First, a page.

12,000 US retail stores closing

E-commerce, global competition, and changing shopper tastes and demographics have caused dramatic disruption in the US retail marketplace.

Coresight Research tracks US retail closures

Coresight Research tracked 5,524 US store-closures in 2018 compared to a record 8,139 closures in 2017. The company says at the end of May, the number of store closures announced in 2019 is up to 6,986 already with as many as 12,000 possible by the end of the year.

If you want an even more stunning statistic, investment bank UBS research projects more than 75,000 retail store closures by 2026.

New store openings add pressure

Ironically, retailers opening new stores despite flat retail sales growth is also contributing to increased competition and pressure on those retailers who are struggling.

Coresight reports 2,985 store openings are planned to date in 2019 compared with 3,251 store openings during all of 2018. Challenging times, indeed.

21 largest retail closures

12,000 US retail stores may close in 2019

There are many familiar names among US retailers struggling for survival. We’ve gathered a list of the 21 retailers planning the largest number of store closures in 2019 to help provide a perspective on US retail:

  • Payless Shoe Source (2,100 stores closing in 2019) – had 4,400 stores at its height, but no longer fits the market.
  • Gymboree/Crazy 8 (800) – all stores closing as it couldn’t grow up to be a successful adult.
  • Dressbarn (650) – closing the barn door and all stores after 60 years in business.
  • Charlotte Russe (512) – hangs up all stores in its closet after more than 42 years.
  • Family Dollar (390) – closing 390 stores and converting the remaining 200 to Dollar Tree stores which bought it in 2015. 
  • Shopko (363) – shelves in all stores will be empty this summer.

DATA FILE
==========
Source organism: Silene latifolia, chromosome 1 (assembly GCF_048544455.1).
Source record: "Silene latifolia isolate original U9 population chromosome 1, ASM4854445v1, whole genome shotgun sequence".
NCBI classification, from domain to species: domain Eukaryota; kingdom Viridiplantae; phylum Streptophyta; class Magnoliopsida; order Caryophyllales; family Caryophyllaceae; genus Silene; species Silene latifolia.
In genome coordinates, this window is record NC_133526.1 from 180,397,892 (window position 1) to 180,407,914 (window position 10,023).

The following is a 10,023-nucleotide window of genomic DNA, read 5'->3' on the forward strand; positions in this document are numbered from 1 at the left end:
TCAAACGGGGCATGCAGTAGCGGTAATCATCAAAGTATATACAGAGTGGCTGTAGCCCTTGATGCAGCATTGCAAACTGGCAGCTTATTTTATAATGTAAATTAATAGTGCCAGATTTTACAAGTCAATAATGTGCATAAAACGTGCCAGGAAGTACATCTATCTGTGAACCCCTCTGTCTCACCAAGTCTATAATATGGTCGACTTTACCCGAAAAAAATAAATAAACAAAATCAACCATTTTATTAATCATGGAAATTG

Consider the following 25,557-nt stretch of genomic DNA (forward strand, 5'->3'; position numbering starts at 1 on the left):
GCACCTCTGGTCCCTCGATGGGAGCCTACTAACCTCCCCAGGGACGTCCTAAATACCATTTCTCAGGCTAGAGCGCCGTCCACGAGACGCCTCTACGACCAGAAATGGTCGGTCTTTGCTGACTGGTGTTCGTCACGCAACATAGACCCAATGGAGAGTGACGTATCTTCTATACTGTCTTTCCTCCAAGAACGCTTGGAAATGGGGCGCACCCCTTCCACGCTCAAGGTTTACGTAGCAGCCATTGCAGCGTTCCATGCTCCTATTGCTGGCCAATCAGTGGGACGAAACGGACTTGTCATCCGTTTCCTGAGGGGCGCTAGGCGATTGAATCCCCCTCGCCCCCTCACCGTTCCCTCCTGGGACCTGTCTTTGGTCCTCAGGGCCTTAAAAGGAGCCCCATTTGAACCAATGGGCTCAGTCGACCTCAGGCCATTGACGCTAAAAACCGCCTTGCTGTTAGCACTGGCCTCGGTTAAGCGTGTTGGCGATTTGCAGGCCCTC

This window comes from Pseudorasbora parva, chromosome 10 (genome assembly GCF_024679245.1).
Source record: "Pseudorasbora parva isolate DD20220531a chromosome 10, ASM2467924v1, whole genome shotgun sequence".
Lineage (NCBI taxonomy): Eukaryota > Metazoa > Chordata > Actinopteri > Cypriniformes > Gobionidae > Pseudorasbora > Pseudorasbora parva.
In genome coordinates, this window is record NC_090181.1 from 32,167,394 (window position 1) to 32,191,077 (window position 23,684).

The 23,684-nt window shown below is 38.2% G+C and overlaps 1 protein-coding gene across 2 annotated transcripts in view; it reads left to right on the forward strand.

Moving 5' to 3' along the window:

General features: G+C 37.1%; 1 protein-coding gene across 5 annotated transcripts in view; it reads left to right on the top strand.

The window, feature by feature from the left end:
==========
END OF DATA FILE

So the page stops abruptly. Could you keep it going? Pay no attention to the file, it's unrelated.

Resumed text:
• Fred’s (263) – Fred’s pharmacy dreams failed as it plans to close more than half of its outlets in an effort to survive.
  • Chico’s (250) – will emphasize digital apparel sales and close over 250 stores over the next three years.
  • Gap (230) – the gap with new customers simply got too wide, but Old Navy is thriving.
  • Things Remembered (200+) – apparently engraving is no longer a “thing” for consumers as the chain aims to shutter more than half of its stores.
  • LifeWay Christian Stores (170) – with the impact of the cloud, Christian store sales hit rough weather, so it will close all stores in 30 states and sell online.
  • Starbucks (150) – sales at 150 stores will grind to a halt although new stores will take up much of the slack as it rationalizes poor-performing stores.
  • Signet (150) – diamonds are no longer a girl’s best friend, apparently, with plans to close 13% of its total stores.
  • Pier 1 (145) – struggling to keep the ship afloat among rumors of rough seas and possible bankruptcy.
  • Performance Bicycle (100) – now peddling in bankruptcy protection, and tariffs may also impact its ability to stay on the road.
  • Sears (72) – sales continue to struggle in aisle one as Sears tries to regain its department store mojo.
  • Destination Maternity (67) – sales problems have given birth to a plan to close as many as 280 stores over the next three years.
  • Office Depot (59) – more cubicles will suffer from a three-year plan to close up to 300 Office Depot and OfficeMax stores.
  • Victoria’s Secret (53) – don’t tell anyone but the secret is sales are struggling at the lingerie retailer.
  • Lowe’s (51) – Lowe’s will take a chainsaw to 20 US and 31 Canadian underperforming stores.
  • Kmart (48) – once one of the biggest department stores, it has now shrunk to fewer than 300 stores as it struggles to keep the doors open.
US retail store closures world

It’s interesting that quite a few of the larger retailers on this list sell merchandise for low to mid-market consumers, often in small to midsize towns where the loss of jobs has a huge impact on the local community.

Online shopping has certainly heightened and sped up the disruption to US retail. The secret is growing sales in multiple channels, utilizing technology and data, and keeping up with the fast-changing tastes of your core consumers.

You can get more global retail and e-commerce insights at Coresight Research here.